Paul and I both figured that the car would probably handle better than a Hemi version, but the commentary would really be the only fun part of that experience for me. And how long would that be fun? How long would you be able to avoid an engine swap and eventual cash-out auction sale?
All of this clicked for me last night, as I was out in my shop doing some work to my just-completed ’67 C10 project truck.
If you’ve been following the market for 1967-72 GM trucks, you’ve seen prices go nuts over the past decade. So in order to find a rust-free project for reasonable money, I looked outside the normal channels to find something that I could build into what I wanted. I ended up at Dan’s Garage out in dry Pasco, Washington — Dan’s a friend of Paul’s from way back, which is how I met him, and he had several titled project trucks available in his wrecking yard.
This truck was a mostly original paint 1967 C20 with no engine, no transmission and almost no rust. It also had a factory stake bed — but it was cheap enough, so last year, I brought it home and got to work making it into the truck I wanted.
I had Dan remove the bed and I left it in the yard. I then took the cab off the frame, fixed some minor sheet metal issues, cut the frame in half and removed 20 inches of length to make it a short bed. I sourced a long pickup bed and chopped that down too, installed fuel-injected 6.0-L LS power and a 5-speed manual transmission, coil-over suspension and Baer brakes, and I then rewired the truck and put it all back together. It’s now a short bed-spec five-lug C10.
Last night, after I went through the Vintage Air control unit calibration process that I’d been putting off, I finally found the time to dive into the SPID tag in the glovebox. It had faded from the truck’s years as a desert derelict, and trying to make out the numbers and options drove me into some research.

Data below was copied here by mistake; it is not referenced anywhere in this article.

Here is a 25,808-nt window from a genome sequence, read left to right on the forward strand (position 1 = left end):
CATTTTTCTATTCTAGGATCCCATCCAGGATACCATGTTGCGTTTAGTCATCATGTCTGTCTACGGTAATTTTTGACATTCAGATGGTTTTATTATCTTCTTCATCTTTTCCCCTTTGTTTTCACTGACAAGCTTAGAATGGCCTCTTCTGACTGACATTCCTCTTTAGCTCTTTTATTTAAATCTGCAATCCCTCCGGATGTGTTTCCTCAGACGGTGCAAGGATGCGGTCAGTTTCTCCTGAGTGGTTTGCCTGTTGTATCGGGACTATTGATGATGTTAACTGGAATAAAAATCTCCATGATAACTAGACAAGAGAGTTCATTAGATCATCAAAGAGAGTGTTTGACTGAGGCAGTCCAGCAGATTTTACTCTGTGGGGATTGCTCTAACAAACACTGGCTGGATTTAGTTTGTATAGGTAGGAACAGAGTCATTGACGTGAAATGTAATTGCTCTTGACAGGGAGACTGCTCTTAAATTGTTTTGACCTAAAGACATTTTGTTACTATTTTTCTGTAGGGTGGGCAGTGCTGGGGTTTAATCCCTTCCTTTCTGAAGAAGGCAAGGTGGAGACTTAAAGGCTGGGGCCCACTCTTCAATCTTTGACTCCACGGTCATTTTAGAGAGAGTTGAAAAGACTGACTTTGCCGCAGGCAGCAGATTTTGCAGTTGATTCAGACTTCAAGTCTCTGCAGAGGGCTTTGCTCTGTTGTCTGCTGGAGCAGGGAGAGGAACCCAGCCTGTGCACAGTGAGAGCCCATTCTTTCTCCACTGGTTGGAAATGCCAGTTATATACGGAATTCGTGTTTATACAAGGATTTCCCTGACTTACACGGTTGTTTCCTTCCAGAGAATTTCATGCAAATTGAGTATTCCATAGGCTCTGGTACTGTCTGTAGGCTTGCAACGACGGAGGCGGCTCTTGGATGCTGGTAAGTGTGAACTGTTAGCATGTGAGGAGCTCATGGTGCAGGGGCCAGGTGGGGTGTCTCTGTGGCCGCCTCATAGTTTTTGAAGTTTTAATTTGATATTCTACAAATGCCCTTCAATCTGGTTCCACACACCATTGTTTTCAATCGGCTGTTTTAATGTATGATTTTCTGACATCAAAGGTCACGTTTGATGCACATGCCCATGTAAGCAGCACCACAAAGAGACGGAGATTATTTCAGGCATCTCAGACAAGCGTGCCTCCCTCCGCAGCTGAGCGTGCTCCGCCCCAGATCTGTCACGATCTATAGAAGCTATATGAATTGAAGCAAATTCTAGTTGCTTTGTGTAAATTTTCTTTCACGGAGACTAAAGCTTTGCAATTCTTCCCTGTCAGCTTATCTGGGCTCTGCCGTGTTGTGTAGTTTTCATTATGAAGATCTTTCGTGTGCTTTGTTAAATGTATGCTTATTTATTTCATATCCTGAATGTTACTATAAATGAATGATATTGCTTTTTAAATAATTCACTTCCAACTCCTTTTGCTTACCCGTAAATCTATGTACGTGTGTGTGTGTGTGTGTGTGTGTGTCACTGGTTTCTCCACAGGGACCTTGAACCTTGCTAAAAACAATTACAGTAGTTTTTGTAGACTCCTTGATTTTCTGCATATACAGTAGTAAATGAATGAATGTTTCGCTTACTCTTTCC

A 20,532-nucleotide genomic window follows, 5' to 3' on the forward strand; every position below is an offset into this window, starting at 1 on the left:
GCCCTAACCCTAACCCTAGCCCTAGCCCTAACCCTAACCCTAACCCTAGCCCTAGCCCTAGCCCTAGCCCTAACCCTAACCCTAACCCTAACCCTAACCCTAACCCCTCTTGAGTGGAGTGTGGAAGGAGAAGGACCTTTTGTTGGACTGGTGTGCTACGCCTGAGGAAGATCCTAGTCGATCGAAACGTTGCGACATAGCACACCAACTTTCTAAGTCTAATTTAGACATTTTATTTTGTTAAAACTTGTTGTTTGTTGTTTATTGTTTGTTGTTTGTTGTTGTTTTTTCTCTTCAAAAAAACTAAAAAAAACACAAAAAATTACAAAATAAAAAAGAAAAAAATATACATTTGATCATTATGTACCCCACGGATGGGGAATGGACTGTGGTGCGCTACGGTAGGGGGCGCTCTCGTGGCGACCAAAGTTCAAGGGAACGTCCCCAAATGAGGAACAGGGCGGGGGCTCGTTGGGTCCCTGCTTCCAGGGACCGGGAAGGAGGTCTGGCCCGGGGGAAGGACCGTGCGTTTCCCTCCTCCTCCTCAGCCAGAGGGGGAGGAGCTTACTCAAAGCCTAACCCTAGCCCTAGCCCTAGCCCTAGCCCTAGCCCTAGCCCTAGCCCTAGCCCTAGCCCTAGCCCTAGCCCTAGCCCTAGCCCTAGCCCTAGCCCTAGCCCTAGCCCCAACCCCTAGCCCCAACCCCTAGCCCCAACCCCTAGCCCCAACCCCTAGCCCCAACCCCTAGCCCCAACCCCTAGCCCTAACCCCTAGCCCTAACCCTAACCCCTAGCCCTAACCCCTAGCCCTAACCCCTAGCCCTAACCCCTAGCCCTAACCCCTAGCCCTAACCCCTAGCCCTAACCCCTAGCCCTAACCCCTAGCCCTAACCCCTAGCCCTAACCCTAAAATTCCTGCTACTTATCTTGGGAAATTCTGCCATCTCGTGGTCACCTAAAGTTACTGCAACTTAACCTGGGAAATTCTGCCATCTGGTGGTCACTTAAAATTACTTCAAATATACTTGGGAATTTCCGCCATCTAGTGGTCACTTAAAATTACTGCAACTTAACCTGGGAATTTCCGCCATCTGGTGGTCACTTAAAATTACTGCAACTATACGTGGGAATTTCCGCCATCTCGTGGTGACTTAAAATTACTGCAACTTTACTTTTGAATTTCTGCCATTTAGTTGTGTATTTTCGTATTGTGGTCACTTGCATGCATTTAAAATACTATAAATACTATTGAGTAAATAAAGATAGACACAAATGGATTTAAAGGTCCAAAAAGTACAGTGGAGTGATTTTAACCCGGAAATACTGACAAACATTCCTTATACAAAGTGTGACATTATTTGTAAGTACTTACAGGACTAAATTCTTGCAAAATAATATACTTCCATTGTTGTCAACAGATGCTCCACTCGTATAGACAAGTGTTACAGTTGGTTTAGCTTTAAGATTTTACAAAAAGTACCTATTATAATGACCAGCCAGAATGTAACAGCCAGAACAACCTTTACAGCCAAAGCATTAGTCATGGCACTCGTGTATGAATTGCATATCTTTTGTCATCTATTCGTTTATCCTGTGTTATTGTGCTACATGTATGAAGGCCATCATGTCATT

I made out some of the codes from the faded tag, proving the truck’s ultra base-level configuration. Foam seat. Heater. Mirrors. Ammeter.
It also showed code CS20909 — a C20 stake bed.
I found out that in 1967, Chevrolet made 43,940 short-bed C10 trucks.
They made just 1,415 C20 stake beds.
For a second — just a split second — I felt bad about that. And then I realized that I’d chopped up something rare to make something desirable. At least to me. But judging from the custom C10 sale prices at auction in January, I’m not the only one thinking this way in today’s market.
There weren’t many people banging on Dan’s door for that stake-bed truck, that’s for certain. Short of the American Truck Historical Society, there’s not much call for old workers such as that one.
It all comes back to Paul’s comment about rarity. There’s a place for it all — from museum-grade Hemi cars through grandma’s curious leaning tower of power. Some of this stuff is rare and desirable. Some of this stuff is rare — and should be.
The key, I suppose, is finding your way to the experiences you want through that knowledge, and understanding what’s truly special and why.
Now that the truck’s done, I plan to drive it to that museum.